As those who have read this blog know, I have been a stronger believer in attacking the obesity issue systemically, rather than expecting individuals to accept personal responsibility in an environment that is extremely hostile to healthy eating habits.
The best book I have read on this subject was published recently. It is entitled Stuffed: An Insider’s Look at Who’s Making America Fat. The co-authors are Hank Cardello, the CEO of 27degreesNorth, a North Carolina company, and Doug Garr, an author. Cardello and Garr make several common-sense points:
- Expecting individuals to alter eating habits away from abundant, attractive “junk food” is a losing proposition. The best solution to the obesity problem is to make junk food healthier. There is a lot of innovation already in this space, and it needs to be accelerated and copied by all the food producers.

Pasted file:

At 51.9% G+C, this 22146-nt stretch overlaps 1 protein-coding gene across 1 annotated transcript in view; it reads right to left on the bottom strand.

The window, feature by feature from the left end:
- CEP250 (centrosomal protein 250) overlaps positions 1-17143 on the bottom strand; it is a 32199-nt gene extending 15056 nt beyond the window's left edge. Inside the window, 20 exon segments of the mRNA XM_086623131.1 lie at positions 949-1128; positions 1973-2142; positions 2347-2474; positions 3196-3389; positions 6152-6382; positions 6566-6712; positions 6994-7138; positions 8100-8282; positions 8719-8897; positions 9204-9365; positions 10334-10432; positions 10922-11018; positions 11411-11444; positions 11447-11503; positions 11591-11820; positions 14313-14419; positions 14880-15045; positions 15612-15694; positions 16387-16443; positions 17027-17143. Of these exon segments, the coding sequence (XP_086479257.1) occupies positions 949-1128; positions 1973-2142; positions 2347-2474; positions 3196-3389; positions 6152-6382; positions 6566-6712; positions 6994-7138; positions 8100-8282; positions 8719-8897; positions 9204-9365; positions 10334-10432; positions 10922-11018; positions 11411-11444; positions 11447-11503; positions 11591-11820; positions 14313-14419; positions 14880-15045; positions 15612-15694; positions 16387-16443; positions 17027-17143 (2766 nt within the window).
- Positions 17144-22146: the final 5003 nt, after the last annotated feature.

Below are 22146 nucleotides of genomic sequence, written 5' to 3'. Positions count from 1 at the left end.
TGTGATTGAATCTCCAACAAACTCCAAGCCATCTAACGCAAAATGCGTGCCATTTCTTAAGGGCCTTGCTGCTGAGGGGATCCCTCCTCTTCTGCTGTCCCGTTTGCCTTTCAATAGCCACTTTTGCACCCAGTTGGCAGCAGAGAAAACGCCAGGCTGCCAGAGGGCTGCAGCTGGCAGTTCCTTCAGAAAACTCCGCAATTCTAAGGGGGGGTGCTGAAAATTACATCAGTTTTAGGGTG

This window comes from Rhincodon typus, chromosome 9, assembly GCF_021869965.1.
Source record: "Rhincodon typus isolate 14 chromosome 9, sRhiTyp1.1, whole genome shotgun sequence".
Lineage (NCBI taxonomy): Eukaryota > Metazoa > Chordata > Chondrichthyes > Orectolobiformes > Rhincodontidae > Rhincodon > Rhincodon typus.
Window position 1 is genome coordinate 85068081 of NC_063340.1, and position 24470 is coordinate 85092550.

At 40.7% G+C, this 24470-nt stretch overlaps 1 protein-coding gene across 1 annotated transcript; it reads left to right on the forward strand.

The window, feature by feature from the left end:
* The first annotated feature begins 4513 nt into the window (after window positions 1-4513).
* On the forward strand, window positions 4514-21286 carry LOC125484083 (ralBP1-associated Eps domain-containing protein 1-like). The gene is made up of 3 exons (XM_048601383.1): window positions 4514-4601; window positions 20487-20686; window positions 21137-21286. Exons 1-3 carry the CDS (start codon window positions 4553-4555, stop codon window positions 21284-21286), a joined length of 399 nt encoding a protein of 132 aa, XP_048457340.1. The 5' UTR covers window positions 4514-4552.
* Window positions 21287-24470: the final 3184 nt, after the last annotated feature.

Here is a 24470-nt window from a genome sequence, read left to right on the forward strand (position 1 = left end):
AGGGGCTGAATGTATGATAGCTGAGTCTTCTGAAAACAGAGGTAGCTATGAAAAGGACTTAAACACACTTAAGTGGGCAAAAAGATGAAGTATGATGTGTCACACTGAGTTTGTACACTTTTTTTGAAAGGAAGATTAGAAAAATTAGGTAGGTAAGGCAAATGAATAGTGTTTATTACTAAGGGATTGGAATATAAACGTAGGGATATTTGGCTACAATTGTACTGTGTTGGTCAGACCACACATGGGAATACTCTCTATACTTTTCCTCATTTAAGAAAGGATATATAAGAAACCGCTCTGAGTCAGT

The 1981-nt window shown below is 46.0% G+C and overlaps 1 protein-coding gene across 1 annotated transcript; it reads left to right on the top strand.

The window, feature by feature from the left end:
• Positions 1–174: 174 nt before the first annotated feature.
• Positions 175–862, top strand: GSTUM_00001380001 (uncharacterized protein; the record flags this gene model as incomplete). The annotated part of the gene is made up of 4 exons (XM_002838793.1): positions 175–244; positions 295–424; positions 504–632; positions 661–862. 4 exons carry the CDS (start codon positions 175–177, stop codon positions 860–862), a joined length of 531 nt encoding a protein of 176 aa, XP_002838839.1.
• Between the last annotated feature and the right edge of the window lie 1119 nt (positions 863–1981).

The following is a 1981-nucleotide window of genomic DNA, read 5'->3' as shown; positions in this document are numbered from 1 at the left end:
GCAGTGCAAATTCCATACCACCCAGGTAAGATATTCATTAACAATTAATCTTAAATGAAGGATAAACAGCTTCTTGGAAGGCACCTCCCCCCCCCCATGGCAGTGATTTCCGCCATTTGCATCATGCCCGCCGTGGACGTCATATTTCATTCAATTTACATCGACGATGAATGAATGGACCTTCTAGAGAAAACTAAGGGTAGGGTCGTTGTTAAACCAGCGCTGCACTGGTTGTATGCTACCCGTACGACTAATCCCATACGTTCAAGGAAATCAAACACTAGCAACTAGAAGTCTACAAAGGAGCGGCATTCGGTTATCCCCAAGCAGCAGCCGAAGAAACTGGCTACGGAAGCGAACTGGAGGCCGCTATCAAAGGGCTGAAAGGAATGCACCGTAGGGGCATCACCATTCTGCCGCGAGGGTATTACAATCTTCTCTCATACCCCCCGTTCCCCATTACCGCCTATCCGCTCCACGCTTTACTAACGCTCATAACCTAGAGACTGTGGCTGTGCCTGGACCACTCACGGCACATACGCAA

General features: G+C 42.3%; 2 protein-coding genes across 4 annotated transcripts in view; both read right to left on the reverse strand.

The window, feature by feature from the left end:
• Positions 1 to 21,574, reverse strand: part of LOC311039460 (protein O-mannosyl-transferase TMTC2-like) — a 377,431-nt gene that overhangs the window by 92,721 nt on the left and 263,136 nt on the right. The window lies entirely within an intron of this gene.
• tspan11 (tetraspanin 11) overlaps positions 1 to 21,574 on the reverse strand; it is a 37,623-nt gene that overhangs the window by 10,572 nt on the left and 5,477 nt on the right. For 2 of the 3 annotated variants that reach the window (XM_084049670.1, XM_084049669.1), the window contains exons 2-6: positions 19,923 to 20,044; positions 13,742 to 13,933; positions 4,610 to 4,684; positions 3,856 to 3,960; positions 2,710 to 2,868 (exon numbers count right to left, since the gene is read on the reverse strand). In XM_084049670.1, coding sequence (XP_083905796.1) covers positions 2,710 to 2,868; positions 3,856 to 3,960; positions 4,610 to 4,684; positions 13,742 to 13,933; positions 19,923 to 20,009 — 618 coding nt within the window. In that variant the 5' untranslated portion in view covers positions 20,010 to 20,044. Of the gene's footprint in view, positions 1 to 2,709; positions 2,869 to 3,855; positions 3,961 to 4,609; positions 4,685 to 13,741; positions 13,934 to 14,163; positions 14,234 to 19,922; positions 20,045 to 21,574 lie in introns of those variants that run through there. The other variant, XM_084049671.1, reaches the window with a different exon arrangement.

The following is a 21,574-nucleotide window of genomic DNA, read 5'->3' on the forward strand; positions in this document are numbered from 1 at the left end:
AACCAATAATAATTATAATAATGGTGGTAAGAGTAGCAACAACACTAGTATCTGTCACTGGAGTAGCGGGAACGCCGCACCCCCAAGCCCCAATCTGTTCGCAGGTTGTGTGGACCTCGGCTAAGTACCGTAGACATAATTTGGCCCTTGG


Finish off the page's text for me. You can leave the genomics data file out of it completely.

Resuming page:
- To make junk food healthier, the food production companies, retail grocers, restaurants, and food service providers need to be able to sustain or grow profits in the process.
- Government’s best role is to convene the stakeholders who can make this happen, and to set goals, not to ban specific foods or ingredients.
- This transition to healthier foods is more likely to happen if it is done quietly, without a lot of fanfare. They describe a series of ideas in a brilliant chapter entitled “Stealth Health.”
- Food companies, grocers, and restaurants need to gravitate toward business models in which they make more money from selling smaller sizes and portions of everything. There is a potentially successful model in growing profit by selling less and charging more, but most food purveyors are simply afraid to try it.